IoT security is like cake: It’s best in layers.
One of the fantastic benefits we get from the Internet of Things is that it extends the convenience of digital life into our physical world.
This is in large part due to the many devices that we find on our bodies, embedded in our homes and vehicles, and scattered among various other aspects of our daily lives.
Given the ubiquity of these devices I would make the argument that there are so many devices making up the IoT that there is no single solution to mitigate all threats. Hence, we have to layer our security for optimum protection.
5 Layers of Security
Let's start by acknowledging the reality that attacks are going to happen, despite our best efforts. Now lets make the assumption that some of these attacks are going to be at least partially successful — and address how we can layer IoT security to help limit, if not mitigate, the damage from these attacks.
The objective is to implement security in a way that doesn’t hinder the users ability to access the services offered by the IoT device or network.
I like to take a five-layer approach for both cake and security, but since we are talking about security and not cake, let’s start with authentication.
In many cases, the point of vulnerability in the IoT network comes at the edge where the user interacts with a device, this can be made more secure by implementing some form of authentication for each interaction.
This way the users, or their devices, have to authenticate before accessing whatever service the edge device offers. This might be as simple as a one time authentication the first time the device is accessed and then just passing a token after that.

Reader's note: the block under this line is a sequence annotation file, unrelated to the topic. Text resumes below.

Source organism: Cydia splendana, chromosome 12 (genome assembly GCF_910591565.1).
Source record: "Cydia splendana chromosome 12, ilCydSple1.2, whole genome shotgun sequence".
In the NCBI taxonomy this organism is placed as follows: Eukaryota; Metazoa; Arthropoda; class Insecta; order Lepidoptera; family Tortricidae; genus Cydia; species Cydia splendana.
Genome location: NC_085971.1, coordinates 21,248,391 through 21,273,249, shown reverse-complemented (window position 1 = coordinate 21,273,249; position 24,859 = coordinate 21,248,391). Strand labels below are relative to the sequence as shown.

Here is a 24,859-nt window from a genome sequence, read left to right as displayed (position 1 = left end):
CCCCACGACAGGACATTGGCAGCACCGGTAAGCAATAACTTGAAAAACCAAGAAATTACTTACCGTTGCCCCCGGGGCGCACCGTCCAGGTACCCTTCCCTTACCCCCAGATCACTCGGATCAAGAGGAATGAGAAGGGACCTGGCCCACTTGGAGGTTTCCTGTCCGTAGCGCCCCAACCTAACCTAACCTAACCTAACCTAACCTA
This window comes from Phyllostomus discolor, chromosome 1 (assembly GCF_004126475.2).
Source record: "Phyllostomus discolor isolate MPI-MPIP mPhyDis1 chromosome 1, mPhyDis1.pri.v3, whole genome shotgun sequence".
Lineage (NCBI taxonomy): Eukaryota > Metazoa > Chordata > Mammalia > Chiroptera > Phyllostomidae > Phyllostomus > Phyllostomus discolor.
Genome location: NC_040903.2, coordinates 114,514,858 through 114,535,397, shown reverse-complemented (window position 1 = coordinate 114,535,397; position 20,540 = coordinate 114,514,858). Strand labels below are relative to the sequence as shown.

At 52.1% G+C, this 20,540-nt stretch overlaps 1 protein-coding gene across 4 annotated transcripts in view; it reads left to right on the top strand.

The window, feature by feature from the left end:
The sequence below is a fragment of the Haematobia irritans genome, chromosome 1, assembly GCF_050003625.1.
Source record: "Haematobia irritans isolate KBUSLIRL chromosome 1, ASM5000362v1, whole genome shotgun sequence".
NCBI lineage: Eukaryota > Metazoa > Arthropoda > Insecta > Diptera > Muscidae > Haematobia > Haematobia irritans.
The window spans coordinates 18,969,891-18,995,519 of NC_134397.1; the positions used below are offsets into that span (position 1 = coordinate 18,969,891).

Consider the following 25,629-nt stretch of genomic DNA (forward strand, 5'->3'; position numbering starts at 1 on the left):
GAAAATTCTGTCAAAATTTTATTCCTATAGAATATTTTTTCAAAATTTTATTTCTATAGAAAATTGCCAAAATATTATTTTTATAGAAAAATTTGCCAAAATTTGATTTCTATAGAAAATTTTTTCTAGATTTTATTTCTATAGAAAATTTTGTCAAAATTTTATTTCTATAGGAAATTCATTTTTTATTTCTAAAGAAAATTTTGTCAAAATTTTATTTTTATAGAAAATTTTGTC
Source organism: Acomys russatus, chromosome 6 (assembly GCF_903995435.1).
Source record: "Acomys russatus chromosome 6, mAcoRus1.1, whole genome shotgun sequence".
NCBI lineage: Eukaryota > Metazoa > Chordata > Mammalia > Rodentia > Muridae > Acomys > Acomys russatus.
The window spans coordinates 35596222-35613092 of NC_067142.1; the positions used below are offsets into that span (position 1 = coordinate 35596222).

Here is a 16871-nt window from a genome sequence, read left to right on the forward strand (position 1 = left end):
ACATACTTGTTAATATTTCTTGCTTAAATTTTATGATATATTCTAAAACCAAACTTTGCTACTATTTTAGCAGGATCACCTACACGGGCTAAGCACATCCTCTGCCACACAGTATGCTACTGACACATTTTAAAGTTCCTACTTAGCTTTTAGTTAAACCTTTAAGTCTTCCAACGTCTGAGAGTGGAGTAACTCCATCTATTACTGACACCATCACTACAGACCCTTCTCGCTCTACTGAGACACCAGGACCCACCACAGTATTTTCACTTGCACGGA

This adds our first layer of security.
Keep It Anonymous
Next up is what I would consider the most important layer: data anonymity.
Working to keep the data collected anonymous from the very beginning helps to devalue it to an attacker and helps to protect the user and provider in the case of a successful attack.
It’s also just good form. Many users might not understand the risk they are taking with their data and it’s important for companies to take that extra step to protect the users.
The next layer is encryption. There is no reason to have communication between IoT devices traversing your network that is not encrypted.
Leaving IoT communication and data unencrypted is asking for trouble.
Even if you implement the first two layers, letting that data fly around unencrypted leaves it open to interception. Encrypt your communication between IoT devices or between a device and its platform.
Make Sure It's All Up-to-Date
The fourth layer is ensuring that all of your firmware, software and security suites are up to date.
Letting any of these fall behind their newest updates can expose you to vulnerabilities that quickly become known by attackers who are keen to exploit such opportunities.
Having a policy in place to rapidly test and deploy any security updates in these areas can go a long way protecting your IoT network.
Now we get to the last layer. And that is to test and test again.
My grandfather, who was a carpenter, would always say measure twice and cut once. And though I have never had much of an aptitude for carpentry, it has become a concept I use repeatedly in my life as a technologist.
For me the measurement is testing, test everything, and test it twice. The cut is my implementation; if I have thoroughly tested my design and then tested it again it should stand to reason that my implementation should go fairly smooth.
And after I implement it I will keep testing to make sure everything is work, testing every layer of your security is a key task, not just to keep your network safe, but also for your peace of mind.
Though the concept of the IoT, at least in a very early form, dates back to Kevin Ashton’s first use in 1999, there is little doubt that the way we know the Internet of Things today will be the way we know it in a decade.
Taking a multilayered approach to security will allow scalability as the networks grow and evolve over time.
Taking a single approach could leave us pigeonholed if something changes and it is not compatible.
But if we are approaching it from multiple layers, then there is always the opportunity to phase in a new layer if another is not longer functional. When you look at IoT security just think about cake — and those delicious layers.